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On October 15, 2019, on remand from the Supreme Court (McWilliams v. Dunn, 137 S.Ct. 1790 (2017)), the Eleventh Circuit (Tjoflat, with Wilson; Jordan concurring in the judgment) issued a decision holding that James McWilliams is entitled to habeas relief as to his death sentence due to a violation of Ake v. Oklahoma, 470 U.S. 68 (1985).  The Supreme Court had found that the trial judge’s refusal to provide McWilliams with requested psychiatric assistance at sentencing, which the Alabama appellate courts had upheld, was a decision that was “contrary to, or involved an unreasonable application of, clearly established Federal law” and that a violation of Ake had occurred.  It then remanded for the Eleventh Circuit to reassess its prior flawed determination that any "error" did not have the "substantial and injurious effect or influence" required to warrant a grant of habeas relief and to decide if “access to the type of meaningful assistance in evaluating, preparing, and presenting the defense that Ake requires would have mattered.”  McWilliams, 137 S.Ct. at 1801. Looking to Brecht v. Abrahamson, 507 U.S. 619 (1993), the panel majority found that the error at issue was structural and, therefore, not subject to harmless error analysis. The majority explained:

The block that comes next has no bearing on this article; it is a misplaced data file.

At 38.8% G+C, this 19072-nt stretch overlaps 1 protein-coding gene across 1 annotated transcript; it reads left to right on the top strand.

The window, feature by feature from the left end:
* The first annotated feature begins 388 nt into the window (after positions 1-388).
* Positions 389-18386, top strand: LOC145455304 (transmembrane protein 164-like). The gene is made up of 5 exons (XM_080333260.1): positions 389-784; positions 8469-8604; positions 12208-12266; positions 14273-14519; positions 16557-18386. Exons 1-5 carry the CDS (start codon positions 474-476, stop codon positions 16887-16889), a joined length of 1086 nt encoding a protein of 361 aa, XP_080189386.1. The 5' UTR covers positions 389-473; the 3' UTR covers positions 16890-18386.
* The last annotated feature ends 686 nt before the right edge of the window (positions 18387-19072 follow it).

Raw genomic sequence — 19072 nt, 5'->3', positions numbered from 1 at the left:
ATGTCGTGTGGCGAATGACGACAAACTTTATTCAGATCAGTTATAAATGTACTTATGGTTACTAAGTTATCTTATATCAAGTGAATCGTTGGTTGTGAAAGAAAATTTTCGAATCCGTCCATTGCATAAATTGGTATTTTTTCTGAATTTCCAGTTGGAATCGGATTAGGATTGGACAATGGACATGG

On October 17, 2019, the Eleventh Circuit (Marcus, with E. Carnes and Tjoflat), in a pre-AEDPA case, issued a decision affirming the grant of habeas relief to Lawrence Jefferson on a claim of ineffective assistance of counsel at the sentencing phase.  Jefferson had been sentenced to death for the robbery-murder of a co-worker.  A key issue in the appeal was whether the adverse factual findings by the state habeas court were entitled to the pre-AEDPA presumption of correctness.  See Jefferson v. Upton, 560 U.S. 284 (2010) (per curiam).  The district court found that they were not.  The Eleventh Circuit agreed, noting: " The state habeas court adopted verbatim the State’s proposed order; it offered no guidance to the Assistant Attorney General drafting the proposed order, including how to resolve important credibility conflicts; apparently, it did not review the order, other than signing it, dating it, and changing the concluding sentence, notwithstanding the glaring errors it contained; and it did so ex parte without so much as affording Jefferson a chance to challenge any of it or propose an alternative order."